There are also a few different ways that people game metrics:

Gaming through creaming. creaming. This takes place when practitioners find simpler targets or prefer clients with less challenging circumstances.

Improving numbers by lowering standards….airlines improve their on-time performance by increasing the scheduled flying time of their flights.

I once heard of a team that set a goal to hit a number of promotions in a quarter. Their intent was good; they wanted to encourage growth, but putting the promotions as the target led to lower standards to ensure that leaders hit their promotion target.

Improving numbers through omission or distortion of data…Police forces can “reduce” crime rates by booking felonies as misdemeanors.


A recent example of this was when employees at Wells Fargo got in trouble for creating fake accounts to hit their account goals.

Pay for performance

Attaching pay-for-performance to just what is measurable can be appropriate:

There are indeed circumstances when pay for measured performance fulfills that promise: when the work to be done is repetitive, uncreative, and involves the production or sale of standardized commodities or services; when there is little possibility of exercising choice over what one does; when there is little intrinsic satisfaction in it; when performance is based almost exclusively on individual effort, rather than that of a team; and when aiding, encouraging, and mentoring others is not an important part of the job.

However, most of the time, that is not the case:

People do want to be rewarded for their performance, both in terms of recognition and remuneration. But there is a difference between promotions (and raises) based on a range of qualities, and direct remuneration based on measured quantities of output.

It is important not to default to metrics as the key to pay-for-performance. For example, a support team could be measured by the number of tickets they pick up. The most senior members of the team may spend more time helping more junior team members with tickets and picking up the most complex cases. If you rewarded them solely on the number of tickets they closed you would disincentivize those team members from doing the team-oriented activities you expect.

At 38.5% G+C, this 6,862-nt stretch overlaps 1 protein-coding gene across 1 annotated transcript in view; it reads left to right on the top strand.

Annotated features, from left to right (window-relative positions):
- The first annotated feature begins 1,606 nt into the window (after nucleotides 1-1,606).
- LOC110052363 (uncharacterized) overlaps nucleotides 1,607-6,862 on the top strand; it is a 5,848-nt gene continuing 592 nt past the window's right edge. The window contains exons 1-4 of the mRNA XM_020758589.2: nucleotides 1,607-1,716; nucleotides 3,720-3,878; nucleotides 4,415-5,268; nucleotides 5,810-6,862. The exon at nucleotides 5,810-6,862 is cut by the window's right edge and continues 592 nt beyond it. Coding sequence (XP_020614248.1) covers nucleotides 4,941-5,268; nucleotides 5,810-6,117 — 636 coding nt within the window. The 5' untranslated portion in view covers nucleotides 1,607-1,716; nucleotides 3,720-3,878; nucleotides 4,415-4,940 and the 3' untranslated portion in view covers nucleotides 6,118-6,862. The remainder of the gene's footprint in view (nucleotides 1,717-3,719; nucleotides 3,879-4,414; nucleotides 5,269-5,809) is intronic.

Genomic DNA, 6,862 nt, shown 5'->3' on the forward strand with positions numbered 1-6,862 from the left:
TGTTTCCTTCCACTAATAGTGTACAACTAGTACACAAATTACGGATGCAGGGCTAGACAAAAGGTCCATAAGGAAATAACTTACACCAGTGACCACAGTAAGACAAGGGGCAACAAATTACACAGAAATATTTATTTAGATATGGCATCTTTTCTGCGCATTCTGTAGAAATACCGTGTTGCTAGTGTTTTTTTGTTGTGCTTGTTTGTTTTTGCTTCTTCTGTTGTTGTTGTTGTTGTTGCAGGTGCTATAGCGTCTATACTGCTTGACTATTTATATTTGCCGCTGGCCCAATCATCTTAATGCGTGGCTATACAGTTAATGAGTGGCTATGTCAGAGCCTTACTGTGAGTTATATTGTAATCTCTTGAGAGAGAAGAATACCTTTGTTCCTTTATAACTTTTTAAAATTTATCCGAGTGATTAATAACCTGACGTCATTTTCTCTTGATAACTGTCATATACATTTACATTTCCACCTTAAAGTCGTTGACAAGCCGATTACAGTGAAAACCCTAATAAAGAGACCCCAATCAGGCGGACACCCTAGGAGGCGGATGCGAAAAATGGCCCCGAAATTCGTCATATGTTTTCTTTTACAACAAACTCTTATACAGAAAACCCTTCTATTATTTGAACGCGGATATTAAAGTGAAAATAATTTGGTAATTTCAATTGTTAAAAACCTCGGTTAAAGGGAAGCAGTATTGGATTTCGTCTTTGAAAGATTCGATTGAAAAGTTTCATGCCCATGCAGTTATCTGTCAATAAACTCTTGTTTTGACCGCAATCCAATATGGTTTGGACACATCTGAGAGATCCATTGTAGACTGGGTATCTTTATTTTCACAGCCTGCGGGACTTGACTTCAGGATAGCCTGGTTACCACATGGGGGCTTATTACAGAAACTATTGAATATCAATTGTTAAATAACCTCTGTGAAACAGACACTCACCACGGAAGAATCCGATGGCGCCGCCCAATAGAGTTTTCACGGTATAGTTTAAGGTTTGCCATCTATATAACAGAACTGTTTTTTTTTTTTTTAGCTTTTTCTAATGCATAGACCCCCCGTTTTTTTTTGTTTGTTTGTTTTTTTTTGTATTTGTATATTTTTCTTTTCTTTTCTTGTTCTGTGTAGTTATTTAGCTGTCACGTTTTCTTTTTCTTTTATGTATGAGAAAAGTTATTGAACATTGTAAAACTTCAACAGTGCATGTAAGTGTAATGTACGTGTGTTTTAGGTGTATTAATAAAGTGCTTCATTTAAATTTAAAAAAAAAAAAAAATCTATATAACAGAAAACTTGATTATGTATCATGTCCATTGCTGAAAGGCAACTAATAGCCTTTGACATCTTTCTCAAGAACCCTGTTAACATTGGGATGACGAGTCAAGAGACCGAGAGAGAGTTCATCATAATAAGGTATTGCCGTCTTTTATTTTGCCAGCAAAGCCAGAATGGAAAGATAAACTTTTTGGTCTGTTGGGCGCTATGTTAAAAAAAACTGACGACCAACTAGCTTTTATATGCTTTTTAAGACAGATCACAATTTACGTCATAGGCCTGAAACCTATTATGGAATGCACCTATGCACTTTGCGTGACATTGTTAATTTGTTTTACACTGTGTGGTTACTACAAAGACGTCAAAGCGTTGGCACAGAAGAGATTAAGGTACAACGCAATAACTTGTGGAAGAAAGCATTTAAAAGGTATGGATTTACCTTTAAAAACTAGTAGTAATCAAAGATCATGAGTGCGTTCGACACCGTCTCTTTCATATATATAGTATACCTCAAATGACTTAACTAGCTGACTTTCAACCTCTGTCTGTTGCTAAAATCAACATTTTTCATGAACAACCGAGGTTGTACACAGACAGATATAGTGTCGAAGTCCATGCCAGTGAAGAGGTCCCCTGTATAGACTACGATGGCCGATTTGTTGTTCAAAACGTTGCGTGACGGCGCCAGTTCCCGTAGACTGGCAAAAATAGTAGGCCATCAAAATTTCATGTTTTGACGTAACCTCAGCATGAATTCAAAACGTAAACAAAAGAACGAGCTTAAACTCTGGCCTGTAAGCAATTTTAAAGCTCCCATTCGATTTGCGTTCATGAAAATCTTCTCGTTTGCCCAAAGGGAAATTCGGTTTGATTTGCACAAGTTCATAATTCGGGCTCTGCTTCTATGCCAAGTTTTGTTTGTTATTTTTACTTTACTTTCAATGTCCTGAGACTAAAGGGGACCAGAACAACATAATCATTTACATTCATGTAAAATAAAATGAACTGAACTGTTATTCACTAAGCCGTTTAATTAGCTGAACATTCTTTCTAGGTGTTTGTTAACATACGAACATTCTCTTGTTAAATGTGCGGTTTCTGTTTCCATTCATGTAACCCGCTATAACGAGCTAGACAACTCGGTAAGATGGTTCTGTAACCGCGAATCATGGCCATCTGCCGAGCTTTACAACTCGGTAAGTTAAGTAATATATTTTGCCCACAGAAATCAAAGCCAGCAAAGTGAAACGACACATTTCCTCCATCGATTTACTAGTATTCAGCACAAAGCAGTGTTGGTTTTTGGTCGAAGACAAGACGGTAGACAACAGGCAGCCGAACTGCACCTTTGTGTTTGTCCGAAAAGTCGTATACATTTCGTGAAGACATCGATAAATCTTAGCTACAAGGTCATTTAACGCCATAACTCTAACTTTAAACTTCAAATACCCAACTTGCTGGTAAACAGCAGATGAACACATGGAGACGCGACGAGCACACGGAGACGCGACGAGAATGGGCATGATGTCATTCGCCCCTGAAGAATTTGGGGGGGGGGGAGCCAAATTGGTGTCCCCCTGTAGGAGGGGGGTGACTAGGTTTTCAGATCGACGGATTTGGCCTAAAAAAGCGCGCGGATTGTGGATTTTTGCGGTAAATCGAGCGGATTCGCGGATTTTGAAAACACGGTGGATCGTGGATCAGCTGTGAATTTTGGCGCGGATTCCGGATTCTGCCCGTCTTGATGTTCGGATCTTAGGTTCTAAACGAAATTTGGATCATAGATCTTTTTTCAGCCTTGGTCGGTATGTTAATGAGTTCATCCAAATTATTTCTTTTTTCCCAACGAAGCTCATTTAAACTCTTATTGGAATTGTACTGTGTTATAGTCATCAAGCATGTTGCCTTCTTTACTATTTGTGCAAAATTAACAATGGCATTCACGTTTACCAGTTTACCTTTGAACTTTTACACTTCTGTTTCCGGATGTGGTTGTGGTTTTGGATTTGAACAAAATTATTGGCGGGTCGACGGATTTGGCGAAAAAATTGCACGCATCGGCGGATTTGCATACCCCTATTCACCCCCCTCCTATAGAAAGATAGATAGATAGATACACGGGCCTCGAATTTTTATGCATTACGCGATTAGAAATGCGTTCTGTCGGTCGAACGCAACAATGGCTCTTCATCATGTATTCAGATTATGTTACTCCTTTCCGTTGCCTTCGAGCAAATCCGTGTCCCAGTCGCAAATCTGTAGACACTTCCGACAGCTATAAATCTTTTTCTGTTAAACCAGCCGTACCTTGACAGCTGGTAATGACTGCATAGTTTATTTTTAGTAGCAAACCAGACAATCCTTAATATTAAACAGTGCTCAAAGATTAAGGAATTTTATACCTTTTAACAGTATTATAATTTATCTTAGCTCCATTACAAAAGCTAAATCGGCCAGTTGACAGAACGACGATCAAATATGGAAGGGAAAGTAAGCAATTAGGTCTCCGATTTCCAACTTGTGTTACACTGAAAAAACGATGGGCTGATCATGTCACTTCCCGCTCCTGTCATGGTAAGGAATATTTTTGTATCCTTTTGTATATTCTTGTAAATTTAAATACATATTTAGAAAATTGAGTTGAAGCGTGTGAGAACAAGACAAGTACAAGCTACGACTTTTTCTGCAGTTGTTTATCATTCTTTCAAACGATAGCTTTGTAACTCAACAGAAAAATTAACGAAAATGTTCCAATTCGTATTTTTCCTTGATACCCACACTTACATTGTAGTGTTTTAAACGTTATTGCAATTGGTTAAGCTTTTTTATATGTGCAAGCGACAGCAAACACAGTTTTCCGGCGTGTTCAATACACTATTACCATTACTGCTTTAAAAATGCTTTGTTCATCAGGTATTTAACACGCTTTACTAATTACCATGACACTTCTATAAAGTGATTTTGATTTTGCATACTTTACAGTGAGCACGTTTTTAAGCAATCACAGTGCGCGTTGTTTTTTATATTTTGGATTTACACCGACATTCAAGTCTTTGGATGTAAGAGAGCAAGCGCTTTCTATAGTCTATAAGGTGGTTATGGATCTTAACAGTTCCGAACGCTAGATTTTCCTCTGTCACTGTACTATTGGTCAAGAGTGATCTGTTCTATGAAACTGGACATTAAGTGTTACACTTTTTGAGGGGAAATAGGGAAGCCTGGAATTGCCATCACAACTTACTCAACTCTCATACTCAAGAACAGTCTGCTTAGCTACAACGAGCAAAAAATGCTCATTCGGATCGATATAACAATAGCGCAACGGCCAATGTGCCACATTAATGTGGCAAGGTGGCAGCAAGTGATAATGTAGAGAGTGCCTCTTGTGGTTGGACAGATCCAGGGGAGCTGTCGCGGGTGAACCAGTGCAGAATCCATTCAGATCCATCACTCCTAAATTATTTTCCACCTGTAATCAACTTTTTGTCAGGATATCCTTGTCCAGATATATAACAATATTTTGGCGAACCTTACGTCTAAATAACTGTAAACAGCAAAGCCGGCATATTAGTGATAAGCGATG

Similarly, a focus on pay-for-performance can negatively impact intrinsic motivation:

when mission-oriented organizations try to use extrinsic rewards, as in promises of pay-for-performance, the result may actually be counterproductive. The use of extrinsic rewards for activities of high intrinsic interest leads people to focus on the rewards and not on the intrinsic interest of the task, or on the larger mission of which it is a part. The result is a “crowding out” of intrinsic motivation: having been taught to think of their work tasks primarily as a means toward monetary goals, they lose interest in doing the work for the sake of the larger mission of the institution.

Performance metrics as a measure of accountability help to allocate blame when things go badly, but do little to encourage success, especially when success requires imagination, innovation, and risk.

Negative Consequences

Too much of a focus on metrics can also have negative consequences for the organization.

Goal displacement through diversion of effort to what gets measured…workers who are rewarded for the accomplishment of measurable tasks reduce the effort devoted to other tasks.